Right after school let out in early June, I began a training regimen that was part Relentless Forward Progress (I tried to keep my weekend long runs in tandem with Bryon Powell’s suggested length and frequency of back to back runs)  and part do-whatever-the-hell-I-think-works-today. I signed up for several races: The Tortoise and the Hare Hourly Ultra in Canton, GA, the Finger Lakes 50s 50K in Hector, NY, the Catamount 50K in Stowe, VT (I dropped down to the 25K--those HILLS tho’...), the Montour 12 Hour Run Danville, PA, the Wildcat Ridge Romp 50K (I dropped down to the 10M option because of extreme fatigue and having to drive 13 hours the next day to Georgia from New Jersey) and finally the Georgia Jewel 35 Miler in Dalton, GA.

Each race propelled me towards my goal race in different ways:

From the Tortoise and the Hare, I learned to run through the night without much stopping. I also learned that eating only watermelon for the bulk of 50K is a great idea in theory, but if you want to be able to get food down the next day, you should probably eat other food too.

At the Finger Lakes 50s, I learned to keep going through calf-high mud and rain and general grossness, mental fatigue and a daunting second loop that was guaranteed to be longer and more difficult. I also learned (well, I actually knew this already) that my mom is the absolute best crew and best race traveling buddy I could ever have.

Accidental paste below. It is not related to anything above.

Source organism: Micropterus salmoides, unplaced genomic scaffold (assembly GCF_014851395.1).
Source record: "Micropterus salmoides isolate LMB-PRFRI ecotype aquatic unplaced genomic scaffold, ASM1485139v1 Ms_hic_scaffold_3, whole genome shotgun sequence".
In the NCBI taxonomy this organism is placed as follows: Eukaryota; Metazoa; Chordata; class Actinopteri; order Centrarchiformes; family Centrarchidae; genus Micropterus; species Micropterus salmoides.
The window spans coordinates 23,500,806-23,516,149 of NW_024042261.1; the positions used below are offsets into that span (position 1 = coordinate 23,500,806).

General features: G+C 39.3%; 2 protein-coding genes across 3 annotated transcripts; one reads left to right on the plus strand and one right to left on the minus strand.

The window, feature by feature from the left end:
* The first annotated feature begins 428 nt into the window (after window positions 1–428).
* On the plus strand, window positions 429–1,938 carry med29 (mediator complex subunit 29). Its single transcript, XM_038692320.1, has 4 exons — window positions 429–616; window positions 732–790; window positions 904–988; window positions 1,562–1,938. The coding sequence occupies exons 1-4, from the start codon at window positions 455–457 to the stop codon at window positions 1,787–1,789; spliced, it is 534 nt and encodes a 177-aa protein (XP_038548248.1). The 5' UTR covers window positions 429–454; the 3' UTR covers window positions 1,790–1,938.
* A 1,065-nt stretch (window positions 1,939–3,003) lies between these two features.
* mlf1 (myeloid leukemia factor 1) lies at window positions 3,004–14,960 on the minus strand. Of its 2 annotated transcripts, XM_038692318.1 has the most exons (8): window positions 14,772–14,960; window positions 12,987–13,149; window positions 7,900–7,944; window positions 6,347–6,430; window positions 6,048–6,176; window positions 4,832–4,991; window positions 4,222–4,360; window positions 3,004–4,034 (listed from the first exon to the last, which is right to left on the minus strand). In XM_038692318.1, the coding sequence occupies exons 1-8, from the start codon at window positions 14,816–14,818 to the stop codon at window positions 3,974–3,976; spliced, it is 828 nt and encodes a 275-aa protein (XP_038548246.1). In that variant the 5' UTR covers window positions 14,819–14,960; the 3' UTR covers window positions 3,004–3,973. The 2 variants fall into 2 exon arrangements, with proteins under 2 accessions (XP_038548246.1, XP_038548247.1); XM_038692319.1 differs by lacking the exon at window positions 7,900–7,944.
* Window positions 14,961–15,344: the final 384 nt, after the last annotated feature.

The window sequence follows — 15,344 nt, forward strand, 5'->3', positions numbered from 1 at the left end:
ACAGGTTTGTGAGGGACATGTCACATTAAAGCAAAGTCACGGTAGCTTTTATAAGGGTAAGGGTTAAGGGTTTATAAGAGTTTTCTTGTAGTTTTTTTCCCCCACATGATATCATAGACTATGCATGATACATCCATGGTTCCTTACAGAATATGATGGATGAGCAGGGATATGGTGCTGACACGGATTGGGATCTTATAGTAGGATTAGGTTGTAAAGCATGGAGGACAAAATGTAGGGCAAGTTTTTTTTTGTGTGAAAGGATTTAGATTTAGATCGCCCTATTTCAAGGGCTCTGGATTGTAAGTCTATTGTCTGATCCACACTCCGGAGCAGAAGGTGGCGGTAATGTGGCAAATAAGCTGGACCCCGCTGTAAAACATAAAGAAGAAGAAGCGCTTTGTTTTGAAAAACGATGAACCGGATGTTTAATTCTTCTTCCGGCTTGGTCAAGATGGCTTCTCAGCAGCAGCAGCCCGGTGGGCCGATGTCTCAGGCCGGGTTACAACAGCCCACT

From the Catamount 25K, I learned that there is excellent running in Vermont, (and how have I never spent any real time up there in the mountains being a northerner and all?)  I also learned that the Von Trapp family is alive and well. In all seriousness, the most important lesson I learned up in Stowe is that trail folks are the same everywhere, and even if the aid-station fare and trail-talk change slightly by region, the heart of the trail running community remains constant.

At the Montour run, I learned that I could actually still run at a fairly brisk-for-me clip after 26.5 miles without pain. I also discovered that having a wine festival happening at the same park wasn’t entirely bad. Sangria at mile 19 and beer at mile 23...

Wildcat is always a crap shoot for me. I never actually know how much I’m going to finish. It’s a ten mile loop course that has some pretty difficult trailrunning as part of it. I did 10 miles this summer and discovered that when I don't need to go on, I can stop and not feel bad or remorseful.

Finally, I hadn’t been planning on really doing the Georgia Jewel, since I had NOT enjoyed running in the dark for the 1.5 hours it took me to get through the first 6 miles of the all uphill in the beginning course the previous year. A friend suggested I do it, and after much back and forth and rearranging of plans and school duties that same week, I did it. I’m so happy that Hunk Hulsey gently but insistently urged me to get my run on up in the Carpet Capital of the US. I believe it was the GJ that made the difference in my leg strength and physical endurance along with perseverance and mental fortitude. I also came up with a whole host of new mantras that day and an insatiable appetite for Panda Express Saigon Beef and fried rice that day.


I went to work telling anyone and everyone who would listen, including NBC and various other media outlets that I was training for the JJ100K. This made it real for me. I would have to do it, unless I wanted to be the girl who said she would but then didn’t.  I would have to prove to myself that this fat girl could actually keep moving for 62 miles and in less than 29 hours, despite the internal doubt that pestered me from time to time, and despite the moments of fear that I wouldn’t be able to finish the distance.